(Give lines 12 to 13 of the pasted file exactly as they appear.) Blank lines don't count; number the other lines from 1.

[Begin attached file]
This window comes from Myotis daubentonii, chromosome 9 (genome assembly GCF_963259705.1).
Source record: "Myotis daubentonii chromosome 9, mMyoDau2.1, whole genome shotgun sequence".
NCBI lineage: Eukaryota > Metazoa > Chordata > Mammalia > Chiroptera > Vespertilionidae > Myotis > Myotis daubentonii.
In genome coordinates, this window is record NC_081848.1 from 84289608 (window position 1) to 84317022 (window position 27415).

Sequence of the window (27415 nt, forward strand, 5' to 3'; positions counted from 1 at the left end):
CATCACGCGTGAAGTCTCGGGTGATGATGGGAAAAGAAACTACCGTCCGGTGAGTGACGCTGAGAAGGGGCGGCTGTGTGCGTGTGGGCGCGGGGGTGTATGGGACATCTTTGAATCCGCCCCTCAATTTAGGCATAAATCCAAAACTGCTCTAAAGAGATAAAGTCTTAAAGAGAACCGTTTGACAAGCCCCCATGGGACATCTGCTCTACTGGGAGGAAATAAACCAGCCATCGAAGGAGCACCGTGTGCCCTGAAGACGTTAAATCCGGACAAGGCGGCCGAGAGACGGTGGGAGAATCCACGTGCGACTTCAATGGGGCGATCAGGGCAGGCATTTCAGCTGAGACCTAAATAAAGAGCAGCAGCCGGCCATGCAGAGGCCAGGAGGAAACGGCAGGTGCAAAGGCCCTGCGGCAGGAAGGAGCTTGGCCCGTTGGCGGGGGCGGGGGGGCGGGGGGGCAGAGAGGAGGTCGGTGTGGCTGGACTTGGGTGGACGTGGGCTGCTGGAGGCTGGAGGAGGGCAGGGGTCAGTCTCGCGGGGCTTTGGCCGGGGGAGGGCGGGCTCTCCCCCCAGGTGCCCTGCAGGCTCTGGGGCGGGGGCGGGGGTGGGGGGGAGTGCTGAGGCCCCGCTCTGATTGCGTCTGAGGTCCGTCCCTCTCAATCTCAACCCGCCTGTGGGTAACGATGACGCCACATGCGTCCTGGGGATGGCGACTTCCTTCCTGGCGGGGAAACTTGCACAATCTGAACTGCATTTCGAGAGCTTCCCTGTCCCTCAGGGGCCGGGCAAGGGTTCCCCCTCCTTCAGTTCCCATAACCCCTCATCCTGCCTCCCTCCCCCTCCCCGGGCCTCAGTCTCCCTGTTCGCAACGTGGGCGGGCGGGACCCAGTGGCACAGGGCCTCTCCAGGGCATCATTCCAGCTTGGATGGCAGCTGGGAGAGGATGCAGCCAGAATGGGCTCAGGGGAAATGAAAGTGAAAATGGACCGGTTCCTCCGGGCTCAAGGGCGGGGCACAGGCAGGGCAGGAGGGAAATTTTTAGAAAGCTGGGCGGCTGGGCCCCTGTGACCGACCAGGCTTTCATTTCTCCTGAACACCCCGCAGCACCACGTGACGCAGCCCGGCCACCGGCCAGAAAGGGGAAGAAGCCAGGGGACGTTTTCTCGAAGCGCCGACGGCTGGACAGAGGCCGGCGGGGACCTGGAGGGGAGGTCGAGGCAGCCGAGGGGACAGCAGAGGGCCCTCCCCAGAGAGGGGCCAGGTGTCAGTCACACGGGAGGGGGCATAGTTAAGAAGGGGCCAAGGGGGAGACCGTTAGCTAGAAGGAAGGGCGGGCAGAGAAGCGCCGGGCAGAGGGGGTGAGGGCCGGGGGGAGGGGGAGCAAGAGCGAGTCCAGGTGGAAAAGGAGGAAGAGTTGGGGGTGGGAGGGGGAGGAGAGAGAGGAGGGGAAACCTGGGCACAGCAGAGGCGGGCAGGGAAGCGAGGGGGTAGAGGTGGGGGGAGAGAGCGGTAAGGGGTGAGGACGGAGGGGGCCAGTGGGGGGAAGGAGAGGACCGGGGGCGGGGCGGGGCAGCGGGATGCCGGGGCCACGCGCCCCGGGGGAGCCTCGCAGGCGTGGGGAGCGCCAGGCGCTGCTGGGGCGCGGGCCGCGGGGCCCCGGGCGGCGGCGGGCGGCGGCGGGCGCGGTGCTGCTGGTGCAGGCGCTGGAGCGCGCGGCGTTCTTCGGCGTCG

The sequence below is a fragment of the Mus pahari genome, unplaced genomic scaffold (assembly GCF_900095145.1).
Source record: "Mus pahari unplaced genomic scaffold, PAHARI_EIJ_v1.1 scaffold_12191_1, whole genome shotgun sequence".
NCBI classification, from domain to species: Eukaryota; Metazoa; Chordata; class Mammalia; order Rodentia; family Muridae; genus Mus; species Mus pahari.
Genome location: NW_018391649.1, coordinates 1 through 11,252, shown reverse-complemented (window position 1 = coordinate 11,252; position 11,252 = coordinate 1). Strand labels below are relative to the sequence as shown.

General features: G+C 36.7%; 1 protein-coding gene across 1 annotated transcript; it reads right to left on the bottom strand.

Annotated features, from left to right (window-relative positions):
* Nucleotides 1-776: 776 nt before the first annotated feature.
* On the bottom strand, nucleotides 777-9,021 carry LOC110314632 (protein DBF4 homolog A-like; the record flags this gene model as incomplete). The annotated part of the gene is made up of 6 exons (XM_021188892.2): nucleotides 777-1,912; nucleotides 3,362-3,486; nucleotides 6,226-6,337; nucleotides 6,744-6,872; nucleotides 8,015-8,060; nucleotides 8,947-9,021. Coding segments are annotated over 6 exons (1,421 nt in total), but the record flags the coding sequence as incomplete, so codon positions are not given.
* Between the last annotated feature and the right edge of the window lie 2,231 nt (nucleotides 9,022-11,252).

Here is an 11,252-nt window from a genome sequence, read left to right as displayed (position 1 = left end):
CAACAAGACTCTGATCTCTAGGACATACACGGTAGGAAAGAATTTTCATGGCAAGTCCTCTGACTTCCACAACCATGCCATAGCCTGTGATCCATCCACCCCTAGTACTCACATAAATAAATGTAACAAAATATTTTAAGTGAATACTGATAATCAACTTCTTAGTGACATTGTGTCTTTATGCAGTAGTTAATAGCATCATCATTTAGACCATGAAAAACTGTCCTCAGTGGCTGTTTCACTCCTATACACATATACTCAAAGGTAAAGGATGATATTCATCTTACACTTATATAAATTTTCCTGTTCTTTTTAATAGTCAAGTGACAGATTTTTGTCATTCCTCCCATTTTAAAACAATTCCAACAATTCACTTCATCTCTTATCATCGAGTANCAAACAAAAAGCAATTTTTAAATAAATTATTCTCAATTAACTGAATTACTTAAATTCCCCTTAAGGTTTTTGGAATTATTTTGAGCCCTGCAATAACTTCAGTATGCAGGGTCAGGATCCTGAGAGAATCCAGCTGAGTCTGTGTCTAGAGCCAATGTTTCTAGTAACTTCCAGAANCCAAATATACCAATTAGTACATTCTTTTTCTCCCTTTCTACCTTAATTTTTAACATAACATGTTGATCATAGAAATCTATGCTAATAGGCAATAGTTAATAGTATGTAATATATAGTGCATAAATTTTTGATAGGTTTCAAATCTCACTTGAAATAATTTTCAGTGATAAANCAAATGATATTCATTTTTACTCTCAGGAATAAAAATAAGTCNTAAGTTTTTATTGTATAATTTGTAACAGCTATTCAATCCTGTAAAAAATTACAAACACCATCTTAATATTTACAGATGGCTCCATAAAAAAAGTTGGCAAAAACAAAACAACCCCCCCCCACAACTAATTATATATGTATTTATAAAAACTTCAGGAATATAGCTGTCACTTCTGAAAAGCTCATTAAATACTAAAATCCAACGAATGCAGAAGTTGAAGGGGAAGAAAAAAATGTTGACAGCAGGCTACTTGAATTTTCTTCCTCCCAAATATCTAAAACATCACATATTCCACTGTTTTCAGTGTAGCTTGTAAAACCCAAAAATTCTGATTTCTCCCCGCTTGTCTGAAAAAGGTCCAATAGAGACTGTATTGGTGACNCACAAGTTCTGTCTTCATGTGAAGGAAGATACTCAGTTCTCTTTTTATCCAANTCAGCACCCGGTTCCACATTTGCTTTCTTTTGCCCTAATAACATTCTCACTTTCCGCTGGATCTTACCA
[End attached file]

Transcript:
Annotated features, from left to right (window-relative positions):
* Nucleotides 1-776: 776 nt before the first annotated feature.